It was the summer of 1902 when I last saw him. I was 12, and he… he never really told me how old he was. But I assumed he was just as 12 as me. I remembered watching him slowly disappear while I was standing in front of my window, trying to fight the tears as strongly as I fought the devastating fact that this will be the last time I will ever see him.
Every time he left, he always came back, regardless of how often he said that he won’t ever return. He always came back, and he always took me with him. We go on amazing adventures together, and just before dawn, we return exactly as we are, not a second older.
But in that summer of 1902, I was bound to turn thirteen. And deep in my heart, I knew, that when he told me that night that it was the last time, he meant it. Because he cannot be as thirteen as me anymore, no matter how much I want him to.
To die would be an awfully big adventure, but I must grow up.
October 8, 1909
“This is amazing, Wendy,” Mr. Griffith told me.
Mr. Griffith is my creative literature professor. And when he asked me to stay just after everybody left the room, I knew what he was going to say. He handed me an ink stained paper, folded crosswise, to tell me that I passed his monthly fiction writing challenge for the entire class.
It’s been a hard decision for me, going to university. It was a sign of me growing up and leaving another chapter behind. I wasn’t even sure if I wanted to leave all the chapters in my life after that summer. But it seemed like ever since I turned thirteen, there was not really any desirable options for me.
So here I am, 20 years of age, barely surviving my second year at university. The only thing that kept me going was the fact that I’m a writing student. I may have left behind all the adventures and all the amazing things that I had seven years ago, but those memories lasted in my mind. And through writing, I know I can make them alive forever.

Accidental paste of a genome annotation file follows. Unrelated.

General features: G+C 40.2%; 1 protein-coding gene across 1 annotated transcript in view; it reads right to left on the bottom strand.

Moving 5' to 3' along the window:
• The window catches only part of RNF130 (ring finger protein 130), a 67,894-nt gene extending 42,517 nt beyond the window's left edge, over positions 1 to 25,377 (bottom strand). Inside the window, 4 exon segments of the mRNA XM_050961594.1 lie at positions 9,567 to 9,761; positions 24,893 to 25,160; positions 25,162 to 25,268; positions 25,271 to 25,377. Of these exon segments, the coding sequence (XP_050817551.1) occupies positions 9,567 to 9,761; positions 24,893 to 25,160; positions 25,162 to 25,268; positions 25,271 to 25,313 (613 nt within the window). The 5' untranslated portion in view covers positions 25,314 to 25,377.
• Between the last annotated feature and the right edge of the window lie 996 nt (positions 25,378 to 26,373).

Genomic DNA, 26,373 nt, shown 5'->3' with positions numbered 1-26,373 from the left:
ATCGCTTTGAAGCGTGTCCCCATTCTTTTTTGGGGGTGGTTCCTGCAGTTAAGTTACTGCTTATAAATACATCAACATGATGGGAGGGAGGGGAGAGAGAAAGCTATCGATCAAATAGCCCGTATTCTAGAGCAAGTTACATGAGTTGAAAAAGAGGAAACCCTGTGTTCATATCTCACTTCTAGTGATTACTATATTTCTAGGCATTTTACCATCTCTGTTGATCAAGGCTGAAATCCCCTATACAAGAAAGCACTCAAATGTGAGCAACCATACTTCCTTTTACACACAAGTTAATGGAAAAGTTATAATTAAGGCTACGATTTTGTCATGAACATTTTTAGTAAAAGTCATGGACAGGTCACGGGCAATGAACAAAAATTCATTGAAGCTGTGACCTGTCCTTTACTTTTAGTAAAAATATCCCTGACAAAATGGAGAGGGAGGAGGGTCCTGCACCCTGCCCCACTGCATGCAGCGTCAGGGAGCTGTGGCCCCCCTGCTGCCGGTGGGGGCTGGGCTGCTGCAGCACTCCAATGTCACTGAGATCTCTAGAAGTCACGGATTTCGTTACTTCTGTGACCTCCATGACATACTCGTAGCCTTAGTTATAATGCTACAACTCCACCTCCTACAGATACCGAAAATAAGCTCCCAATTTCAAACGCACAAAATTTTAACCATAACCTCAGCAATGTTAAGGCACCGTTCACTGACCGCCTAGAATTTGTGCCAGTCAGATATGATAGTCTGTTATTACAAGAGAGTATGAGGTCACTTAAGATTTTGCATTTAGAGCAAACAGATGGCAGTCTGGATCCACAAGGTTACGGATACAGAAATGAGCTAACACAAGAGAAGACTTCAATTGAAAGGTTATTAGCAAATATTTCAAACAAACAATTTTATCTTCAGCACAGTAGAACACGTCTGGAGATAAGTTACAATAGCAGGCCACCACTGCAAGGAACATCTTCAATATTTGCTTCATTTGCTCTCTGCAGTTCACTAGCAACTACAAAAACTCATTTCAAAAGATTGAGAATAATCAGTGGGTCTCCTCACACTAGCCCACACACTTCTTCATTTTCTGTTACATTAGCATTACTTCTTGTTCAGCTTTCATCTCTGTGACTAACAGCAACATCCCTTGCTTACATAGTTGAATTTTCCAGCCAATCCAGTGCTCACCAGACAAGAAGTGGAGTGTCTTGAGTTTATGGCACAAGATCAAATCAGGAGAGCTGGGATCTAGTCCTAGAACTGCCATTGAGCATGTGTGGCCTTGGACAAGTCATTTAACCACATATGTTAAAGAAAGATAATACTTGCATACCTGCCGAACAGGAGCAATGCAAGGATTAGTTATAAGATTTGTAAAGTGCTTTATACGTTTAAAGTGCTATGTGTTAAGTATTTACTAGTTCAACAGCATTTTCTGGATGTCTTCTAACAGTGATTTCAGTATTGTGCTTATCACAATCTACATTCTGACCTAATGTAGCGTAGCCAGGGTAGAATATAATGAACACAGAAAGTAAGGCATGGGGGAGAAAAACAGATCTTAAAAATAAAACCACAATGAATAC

“Thank you, Mr. Griffith,” I told him humbly. Even though at the back of my mind, I sort of expected him to commend my work again. He’s always been a fan of my work, especially my characters.
“There’s this character in your story, James Hook? Why isn’t he in your new chapters?”
“After that chapter where he captured me, I never want to write about him again.”
Mr. Griffith showed a little confusion, though he didn’t say so.
“Uhm, Wendy… By ‘me,’ you meant, the character Wendy, right? You named it after yourself?”
“Oh, uhm, yes.”
“Well, then. Good job, Wendy. I cannot wait to read the next one.”
I smiled at him and went out of the room, one ink stained chapter of my story on one hand, and a pile of sweat on the other.
“So, another round of applause from Griffith, eh?” Thomas said.
I was already expecting him waiting by the door, altogether with his snide comment about me and how it’s unfair that I’m Mr. Griffith’s favorite. But what can I do? I am a girl of realistic fiction.
“You know, Thomas, if you could write simply from the heart, maybe you could capture Mr. Griffith’s attention for once,” I told him.
“Oh, please, Wendy. You write everything as if you’re narrating something that’s true to life! No one could beat that. And how in the world could you do that, anyway?”
“I told you. My adventures as a child are my only inspiration. If it wasn’t for the Lost Boys, I never would have impressed Mr. Griffith.”